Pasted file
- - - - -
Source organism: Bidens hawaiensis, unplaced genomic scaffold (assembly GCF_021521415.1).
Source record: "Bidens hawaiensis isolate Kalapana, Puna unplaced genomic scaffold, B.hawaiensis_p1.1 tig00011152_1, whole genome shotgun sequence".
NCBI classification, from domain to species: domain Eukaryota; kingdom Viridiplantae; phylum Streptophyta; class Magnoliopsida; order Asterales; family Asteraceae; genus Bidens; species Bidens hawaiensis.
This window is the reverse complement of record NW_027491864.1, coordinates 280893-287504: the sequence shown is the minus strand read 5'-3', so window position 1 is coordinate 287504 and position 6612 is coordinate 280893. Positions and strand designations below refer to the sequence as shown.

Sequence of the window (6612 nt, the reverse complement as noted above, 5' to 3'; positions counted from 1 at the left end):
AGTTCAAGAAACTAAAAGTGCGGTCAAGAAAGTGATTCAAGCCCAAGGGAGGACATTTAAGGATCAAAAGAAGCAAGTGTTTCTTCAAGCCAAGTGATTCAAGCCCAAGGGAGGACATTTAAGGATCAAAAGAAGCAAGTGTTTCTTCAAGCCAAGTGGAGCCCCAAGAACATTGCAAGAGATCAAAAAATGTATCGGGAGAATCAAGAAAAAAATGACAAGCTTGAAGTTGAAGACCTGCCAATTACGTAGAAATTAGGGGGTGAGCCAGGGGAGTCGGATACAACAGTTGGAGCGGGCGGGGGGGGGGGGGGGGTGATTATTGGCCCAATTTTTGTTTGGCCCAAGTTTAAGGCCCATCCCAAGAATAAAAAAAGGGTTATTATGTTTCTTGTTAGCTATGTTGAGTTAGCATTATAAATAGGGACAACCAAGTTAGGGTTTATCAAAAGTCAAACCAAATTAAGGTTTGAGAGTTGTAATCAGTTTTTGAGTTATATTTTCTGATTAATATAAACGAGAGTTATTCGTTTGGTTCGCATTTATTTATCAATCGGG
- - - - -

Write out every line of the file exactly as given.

Source organism: Bidens hawaiensis, unplaced genomic scaffold (assembly GCF_021521415.1).
Source record: "Bidens hawaiensis isolate Kalapana, Puna unplaced genomic scaffold, B.hawaiensis_p1.1 tig00011152_1, whole genome shotgun sequence".
NCBI classification, from domain to species: domain Eukaryota; kingdom Viridiplantae; phylum Streptophyta; class Magnoliopsida; order Asterales; family Asteraceae; genus Bidens; species Bidens hawaiensis.
This window is the reverse complement of record NW_027491864.1, coordinates 280893-287504: the sequence shown is the minus strand read 5'-3', so window position 1 is coordinate 287504 and position 6612 is coordinate 280893. Positions and strand designations below refer to the sequence as shown.

Sequence of the window (6612 nt, the reverse complement as noted above, 5' to 3'; positions counted from 1 at the left end):
AGTTCAAGAAACTAAAAGTGCGGTCAAGAAAGTGATTCAAGCCCAAGGGAGGACATTTAAGGATCAAAAGAAGCAAGTGTTTCTTCAAGCCAAGTGATTCAAGCCCAAGGGAGGACATTTAAGGATCAAAAGAAGCAAGTGTTTCTTCAAGCCAAGTGGAGCCCCAAGAACATTGCAAGAGATCAAAAAATGTATCGGGAGAATCAAGAAAAAAATGACAAGCTTGAAGTTGAAGACCTGCCAATTACGTAGAAATTAGGGGGTGAGCCAGGGGAGTCGGATACAACAGTTGGAGCGGGCGGGGGGGGGGGGGGGGTGATTATTGGCCCAATTTTTGTTTGGCCCAAGTTTAAGGCCCATCCCAAGAATAAAAAAAGGGTTATTATGTTTCTTGTTAGCTATGTTGAGTTAGCATTATAAATAGGGACAACCAAGTTAGGGTTTATCAAAAGTCAAACCAAATTAAGGTTTGAGAGTTGTAATCAGTTTTTGAGTTATATTTTCTGATTAATATAAACGAGAGTTATTCGTTTGGTTCGCATTTATTTATCAATCGGG